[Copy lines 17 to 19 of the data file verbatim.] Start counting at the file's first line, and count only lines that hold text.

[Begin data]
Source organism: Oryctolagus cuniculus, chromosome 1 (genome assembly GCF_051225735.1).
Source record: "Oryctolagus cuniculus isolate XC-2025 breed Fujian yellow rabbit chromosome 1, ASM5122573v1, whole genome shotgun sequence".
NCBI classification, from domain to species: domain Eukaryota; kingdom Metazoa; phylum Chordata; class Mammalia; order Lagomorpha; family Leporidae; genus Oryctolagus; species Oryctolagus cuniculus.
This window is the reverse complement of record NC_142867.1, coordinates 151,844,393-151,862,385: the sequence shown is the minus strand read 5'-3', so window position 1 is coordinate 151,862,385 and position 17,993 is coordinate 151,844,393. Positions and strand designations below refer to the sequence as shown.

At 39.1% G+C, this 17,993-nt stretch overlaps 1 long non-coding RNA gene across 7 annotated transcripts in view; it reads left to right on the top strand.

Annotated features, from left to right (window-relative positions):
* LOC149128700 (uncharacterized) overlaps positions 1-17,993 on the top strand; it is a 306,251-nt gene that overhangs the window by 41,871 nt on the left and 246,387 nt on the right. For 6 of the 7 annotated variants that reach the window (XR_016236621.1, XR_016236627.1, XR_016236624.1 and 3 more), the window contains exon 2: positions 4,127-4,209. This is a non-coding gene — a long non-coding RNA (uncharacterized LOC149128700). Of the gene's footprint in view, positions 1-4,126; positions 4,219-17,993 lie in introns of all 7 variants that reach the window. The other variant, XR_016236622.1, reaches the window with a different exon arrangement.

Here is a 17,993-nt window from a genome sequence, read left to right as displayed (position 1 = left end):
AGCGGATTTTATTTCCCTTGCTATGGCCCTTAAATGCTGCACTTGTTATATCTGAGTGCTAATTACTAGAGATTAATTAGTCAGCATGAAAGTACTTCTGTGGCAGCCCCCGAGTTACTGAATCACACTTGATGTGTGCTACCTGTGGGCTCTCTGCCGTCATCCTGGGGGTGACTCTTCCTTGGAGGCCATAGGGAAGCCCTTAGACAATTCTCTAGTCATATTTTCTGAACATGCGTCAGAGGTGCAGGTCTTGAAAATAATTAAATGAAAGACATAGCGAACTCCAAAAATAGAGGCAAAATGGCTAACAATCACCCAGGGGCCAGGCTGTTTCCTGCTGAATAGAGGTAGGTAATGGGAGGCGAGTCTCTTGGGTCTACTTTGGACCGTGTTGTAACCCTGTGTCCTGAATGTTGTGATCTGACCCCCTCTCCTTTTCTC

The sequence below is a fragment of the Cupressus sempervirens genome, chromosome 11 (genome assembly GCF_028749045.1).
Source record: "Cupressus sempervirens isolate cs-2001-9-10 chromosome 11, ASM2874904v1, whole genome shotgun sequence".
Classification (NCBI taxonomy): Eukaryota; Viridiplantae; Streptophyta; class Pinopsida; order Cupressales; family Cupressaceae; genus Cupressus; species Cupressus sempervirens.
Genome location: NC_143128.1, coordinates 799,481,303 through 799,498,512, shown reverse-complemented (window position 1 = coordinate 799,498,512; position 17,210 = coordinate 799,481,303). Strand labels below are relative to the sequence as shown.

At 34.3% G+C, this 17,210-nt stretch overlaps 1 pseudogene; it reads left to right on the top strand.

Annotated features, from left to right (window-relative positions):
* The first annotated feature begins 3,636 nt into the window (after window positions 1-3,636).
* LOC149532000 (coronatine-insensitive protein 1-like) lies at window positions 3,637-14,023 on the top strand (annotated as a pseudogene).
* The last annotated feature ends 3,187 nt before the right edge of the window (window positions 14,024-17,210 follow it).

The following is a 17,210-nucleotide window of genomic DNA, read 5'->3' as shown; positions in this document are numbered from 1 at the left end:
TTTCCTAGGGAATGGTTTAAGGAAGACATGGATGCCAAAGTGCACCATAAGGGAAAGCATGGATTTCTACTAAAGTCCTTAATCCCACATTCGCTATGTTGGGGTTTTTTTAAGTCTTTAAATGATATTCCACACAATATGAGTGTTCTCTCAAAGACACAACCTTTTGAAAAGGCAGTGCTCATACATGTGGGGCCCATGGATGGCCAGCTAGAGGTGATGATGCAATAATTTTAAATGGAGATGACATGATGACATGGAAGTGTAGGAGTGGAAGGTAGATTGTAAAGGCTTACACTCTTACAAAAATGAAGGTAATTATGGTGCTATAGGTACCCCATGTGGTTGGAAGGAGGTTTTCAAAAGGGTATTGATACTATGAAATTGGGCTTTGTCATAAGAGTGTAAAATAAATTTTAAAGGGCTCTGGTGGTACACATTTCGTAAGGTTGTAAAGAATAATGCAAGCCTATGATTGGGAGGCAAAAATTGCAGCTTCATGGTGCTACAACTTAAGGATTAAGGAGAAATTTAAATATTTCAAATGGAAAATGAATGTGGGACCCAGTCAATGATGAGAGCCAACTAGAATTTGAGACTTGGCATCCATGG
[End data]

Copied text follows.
* LOC149532000 (coronatine-insensitive protein 1-like) lies at window positions 3,637-14,023 on the top strand (annotated as a pseudogene).
* The last annotated feature ends 3,187 nt before the right edge of the window (window positions 14,024-17,210 follow it).

The following is a 17,210-nucleotide window of genomic DNA, read 5'->3' as shown; positions in this document are numbered from 1 at the left end: